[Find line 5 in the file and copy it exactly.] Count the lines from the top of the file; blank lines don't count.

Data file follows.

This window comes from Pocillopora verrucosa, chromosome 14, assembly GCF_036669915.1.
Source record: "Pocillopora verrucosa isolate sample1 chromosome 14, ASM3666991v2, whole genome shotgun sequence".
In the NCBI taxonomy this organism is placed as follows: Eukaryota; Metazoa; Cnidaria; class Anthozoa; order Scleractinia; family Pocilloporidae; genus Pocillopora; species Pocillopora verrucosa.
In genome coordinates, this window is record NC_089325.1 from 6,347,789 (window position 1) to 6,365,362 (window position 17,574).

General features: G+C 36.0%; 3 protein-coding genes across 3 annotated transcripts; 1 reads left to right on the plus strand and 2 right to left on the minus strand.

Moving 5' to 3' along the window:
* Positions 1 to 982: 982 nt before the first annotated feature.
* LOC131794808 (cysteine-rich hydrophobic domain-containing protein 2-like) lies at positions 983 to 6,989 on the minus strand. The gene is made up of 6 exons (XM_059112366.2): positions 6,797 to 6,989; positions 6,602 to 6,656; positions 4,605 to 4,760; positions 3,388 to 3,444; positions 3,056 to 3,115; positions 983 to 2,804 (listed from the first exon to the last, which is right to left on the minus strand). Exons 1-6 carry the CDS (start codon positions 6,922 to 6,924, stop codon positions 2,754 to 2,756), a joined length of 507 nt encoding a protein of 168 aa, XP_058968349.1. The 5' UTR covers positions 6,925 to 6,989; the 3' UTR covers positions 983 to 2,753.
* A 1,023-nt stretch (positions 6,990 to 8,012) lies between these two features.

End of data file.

General features: G+C 36.0%; 3 protein-coding genes across 3 annotated transcripts; 1 reads left to right on the plus strand and 2 right to left on the minus strand.